Abstract: SA-OR026

Antibiotic Use and Risk of Incident Kidney Stones

Session Information

Category: Mineral Disease

  • 1204 Mineral Disease: Nephrolithiasis

Authors

  • Taylor, Eric N., Maine Medical Center, Portland, Maine, United States
  • Curhan, Gary C., Channing Division of Network Medicine, Brigham and Women's Hospital, Boston, Massachusetts, United States
  • Ferraro, Pietro Manuel, Fondazione Policlinico Universitario A. Gemelli, Rome, ROME, Italy
Background

Intestinal microbiota may play a role in the formation of kidney stones. Antibiotics alter the gut microbiome and therefore represent a potential risk factor for kidney stones.

Methods

We prospectively examined the independent associations between antibiotic use at age 20 to 39 and age 40 to 59 with risk of a subsequent symptomatic, incident kidney stone in the Nurses’ Health Study I (NHS I; N=67,051 women). We also examined antibiotic use at age 20 to 39 and age 40 to 49 in the Nurses’ Health Study II (NHS II; N=74,467 women). Medical record review of a subset of cases confirmed > 95% of self-reported incident kidney stones in each cohort, and the majority of stones (> 77%) were predominantly calcium oxalate. Validated food frequency questionnaires were used to update dietary intakes every four years. Cox proportional hazards regression was used to adjust for age, body mass index, thiazide use, family history of kidney stones, hypertension, diabetes, fluid intake, supplemental calcium, and dietary factors.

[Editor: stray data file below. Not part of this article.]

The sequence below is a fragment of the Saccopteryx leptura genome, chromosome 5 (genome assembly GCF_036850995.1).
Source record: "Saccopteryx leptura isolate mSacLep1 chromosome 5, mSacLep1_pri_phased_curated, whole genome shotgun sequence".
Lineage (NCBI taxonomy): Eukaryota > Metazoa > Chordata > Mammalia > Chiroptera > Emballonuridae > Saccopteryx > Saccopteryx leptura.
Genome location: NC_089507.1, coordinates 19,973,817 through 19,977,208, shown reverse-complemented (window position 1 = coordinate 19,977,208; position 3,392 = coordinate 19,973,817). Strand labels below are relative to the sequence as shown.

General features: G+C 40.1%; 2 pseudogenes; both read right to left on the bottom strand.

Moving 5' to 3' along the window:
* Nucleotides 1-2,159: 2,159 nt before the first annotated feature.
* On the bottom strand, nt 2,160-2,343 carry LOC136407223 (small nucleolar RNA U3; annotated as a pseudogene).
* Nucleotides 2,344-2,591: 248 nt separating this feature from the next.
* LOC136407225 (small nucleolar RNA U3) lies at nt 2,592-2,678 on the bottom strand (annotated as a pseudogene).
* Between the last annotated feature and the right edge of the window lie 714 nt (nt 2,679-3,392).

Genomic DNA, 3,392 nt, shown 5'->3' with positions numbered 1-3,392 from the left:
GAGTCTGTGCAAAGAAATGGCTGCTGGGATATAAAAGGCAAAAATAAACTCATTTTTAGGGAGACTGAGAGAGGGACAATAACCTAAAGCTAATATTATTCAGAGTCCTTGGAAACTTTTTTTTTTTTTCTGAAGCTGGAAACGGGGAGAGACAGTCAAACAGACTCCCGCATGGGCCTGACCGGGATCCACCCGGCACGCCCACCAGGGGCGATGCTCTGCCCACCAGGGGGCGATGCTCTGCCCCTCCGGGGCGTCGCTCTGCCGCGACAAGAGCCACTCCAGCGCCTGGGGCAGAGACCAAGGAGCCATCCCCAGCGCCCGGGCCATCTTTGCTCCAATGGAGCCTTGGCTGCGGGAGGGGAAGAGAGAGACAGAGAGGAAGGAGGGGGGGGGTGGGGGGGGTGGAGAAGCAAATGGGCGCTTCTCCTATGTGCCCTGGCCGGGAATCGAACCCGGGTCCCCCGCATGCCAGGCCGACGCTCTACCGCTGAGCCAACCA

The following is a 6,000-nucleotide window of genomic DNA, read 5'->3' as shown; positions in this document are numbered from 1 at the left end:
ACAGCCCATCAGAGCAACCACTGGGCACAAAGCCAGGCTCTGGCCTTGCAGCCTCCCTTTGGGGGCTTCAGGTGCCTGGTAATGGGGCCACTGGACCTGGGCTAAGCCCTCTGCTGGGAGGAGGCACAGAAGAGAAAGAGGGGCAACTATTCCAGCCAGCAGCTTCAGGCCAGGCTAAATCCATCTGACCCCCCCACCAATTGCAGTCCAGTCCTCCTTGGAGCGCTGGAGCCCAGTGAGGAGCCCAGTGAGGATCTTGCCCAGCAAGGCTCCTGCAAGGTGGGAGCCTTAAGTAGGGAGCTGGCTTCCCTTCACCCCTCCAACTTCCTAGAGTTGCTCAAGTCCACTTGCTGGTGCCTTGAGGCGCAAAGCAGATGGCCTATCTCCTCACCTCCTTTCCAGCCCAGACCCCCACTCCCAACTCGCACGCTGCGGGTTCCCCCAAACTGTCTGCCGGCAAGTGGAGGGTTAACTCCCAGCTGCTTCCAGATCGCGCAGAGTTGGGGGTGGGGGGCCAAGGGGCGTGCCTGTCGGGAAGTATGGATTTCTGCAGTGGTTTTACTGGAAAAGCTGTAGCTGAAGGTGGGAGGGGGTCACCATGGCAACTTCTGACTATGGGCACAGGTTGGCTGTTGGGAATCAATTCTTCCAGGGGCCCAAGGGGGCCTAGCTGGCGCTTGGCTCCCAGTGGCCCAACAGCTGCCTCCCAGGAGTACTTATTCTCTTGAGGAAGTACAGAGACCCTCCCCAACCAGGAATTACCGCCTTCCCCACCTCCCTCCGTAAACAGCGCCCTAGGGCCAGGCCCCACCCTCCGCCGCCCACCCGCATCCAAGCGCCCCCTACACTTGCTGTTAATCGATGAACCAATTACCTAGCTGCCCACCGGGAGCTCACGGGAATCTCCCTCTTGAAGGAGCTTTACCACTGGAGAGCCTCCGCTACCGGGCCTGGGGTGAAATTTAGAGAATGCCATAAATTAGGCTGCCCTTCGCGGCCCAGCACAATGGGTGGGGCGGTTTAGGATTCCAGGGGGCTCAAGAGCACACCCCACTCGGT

Results

We documented 1,318 incident kidney stones over a combined 14 years of follow-up. At baseline, mean age was 68 in NHS I and 50 in NHS II. Compared with non-users, women who used antibiotics for > 2 months between age 20 to 39 had a multivariable relative risk (MVRR) for kidney stones of 1.41 (95% CI 0.95 to 2.09) in NHS I and 1.28 (95% CI 0.87 to 1.89) in NHS II. Compared with non-users, women who used antibiotics for > 2 months between age 40 to 59 in NHS I and between age 40 to 49 in NHS II had MVRRs for kidney stones of 1.62 (95% CI 1.01 to 2.60) and 1.35 (95% CI 1.00 to 1.84), respectively. Excluding women with self-reported urinary tract infections before the symptomatic kidney stone event did not change the results. There was no statistically significant interaction between dietary oxalate, antibiotic use, and kidney stone risk.

Conclusion

Long-term antibiotic use in early and middle adulthood may be independently associated with a higher risk of kidney stones later in life.

Funding

  • NIDDK Support